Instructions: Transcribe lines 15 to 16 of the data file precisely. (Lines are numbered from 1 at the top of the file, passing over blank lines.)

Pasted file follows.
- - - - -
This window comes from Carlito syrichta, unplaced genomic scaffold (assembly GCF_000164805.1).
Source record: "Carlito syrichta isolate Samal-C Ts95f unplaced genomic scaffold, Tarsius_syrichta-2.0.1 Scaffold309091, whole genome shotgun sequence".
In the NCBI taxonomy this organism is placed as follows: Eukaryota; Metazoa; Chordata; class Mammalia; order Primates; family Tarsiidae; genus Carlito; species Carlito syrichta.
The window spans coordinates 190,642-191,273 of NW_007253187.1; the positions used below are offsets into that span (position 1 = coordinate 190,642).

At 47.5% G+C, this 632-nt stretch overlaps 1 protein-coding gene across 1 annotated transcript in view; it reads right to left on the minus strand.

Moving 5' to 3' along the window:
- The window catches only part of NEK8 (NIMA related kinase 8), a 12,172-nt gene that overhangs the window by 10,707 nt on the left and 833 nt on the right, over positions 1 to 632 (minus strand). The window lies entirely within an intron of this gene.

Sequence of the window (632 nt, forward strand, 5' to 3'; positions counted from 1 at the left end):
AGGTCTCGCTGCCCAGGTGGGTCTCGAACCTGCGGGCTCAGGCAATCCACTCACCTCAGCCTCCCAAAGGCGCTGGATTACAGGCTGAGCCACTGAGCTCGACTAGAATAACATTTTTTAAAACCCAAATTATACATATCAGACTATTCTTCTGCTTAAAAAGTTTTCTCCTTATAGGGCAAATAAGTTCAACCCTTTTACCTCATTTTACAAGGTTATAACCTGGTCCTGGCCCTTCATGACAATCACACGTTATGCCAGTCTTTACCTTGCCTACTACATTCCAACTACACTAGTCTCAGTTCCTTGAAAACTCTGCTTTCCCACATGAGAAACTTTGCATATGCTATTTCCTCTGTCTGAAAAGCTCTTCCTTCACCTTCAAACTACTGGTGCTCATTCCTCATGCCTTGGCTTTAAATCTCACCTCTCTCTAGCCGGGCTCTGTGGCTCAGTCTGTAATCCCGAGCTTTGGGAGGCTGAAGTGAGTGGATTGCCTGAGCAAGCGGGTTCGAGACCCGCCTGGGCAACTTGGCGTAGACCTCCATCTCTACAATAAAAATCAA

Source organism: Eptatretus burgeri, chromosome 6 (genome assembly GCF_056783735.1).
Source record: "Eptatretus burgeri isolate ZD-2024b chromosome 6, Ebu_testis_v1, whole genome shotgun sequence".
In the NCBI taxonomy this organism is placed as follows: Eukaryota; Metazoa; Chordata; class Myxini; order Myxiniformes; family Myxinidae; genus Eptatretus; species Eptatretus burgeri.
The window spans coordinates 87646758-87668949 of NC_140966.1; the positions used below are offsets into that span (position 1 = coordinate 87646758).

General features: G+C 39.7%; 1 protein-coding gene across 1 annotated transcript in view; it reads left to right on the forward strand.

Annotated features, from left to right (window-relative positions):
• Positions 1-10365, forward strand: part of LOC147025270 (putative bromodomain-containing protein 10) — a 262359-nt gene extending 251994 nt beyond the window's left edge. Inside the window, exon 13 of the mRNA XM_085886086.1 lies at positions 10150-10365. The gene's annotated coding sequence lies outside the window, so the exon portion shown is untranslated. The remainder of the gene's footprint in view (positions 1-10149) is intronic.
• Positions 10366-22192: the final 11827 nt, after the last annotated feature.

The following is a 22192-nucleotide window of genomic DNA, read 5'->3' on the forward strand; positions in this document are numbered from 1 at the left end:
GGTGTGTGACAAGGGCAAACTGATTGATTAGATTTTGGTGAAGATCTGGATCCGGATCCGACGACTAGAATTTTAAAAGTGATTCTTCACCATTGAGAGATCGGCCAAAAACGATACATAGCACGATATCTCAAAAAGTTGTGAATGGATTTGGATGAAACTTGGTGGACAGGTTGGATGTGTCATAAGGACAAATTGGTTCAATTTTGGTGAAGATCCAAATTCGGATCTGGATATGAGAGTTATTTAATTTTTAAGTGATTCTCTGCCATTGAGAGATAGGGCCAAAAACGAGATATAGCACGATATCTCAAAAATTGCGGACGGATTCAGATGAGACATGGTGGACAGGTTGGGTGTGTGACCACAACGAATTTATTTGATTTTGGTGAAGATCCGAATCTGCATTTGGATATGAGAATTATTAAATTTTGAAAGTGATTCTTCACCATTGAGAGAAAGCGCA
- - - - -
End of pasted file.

Annotated features, from left to right (window-relative positions):
• Positions 1-10365, forward strand: part of LOC147025270 (putative bromodomain-containing protein 10) — a 262359-nt gene extending 251994 nt beyond the window's left edge. Inside the window, exon 13 of the mRNA XM_085886086.1 lies at positions 10150-10365. The gene's annotated coding sequence lies outside the window, so the exon portion shown is untranslated. The remainder of the gene's footprint in view (positions 1-10149) is intronic.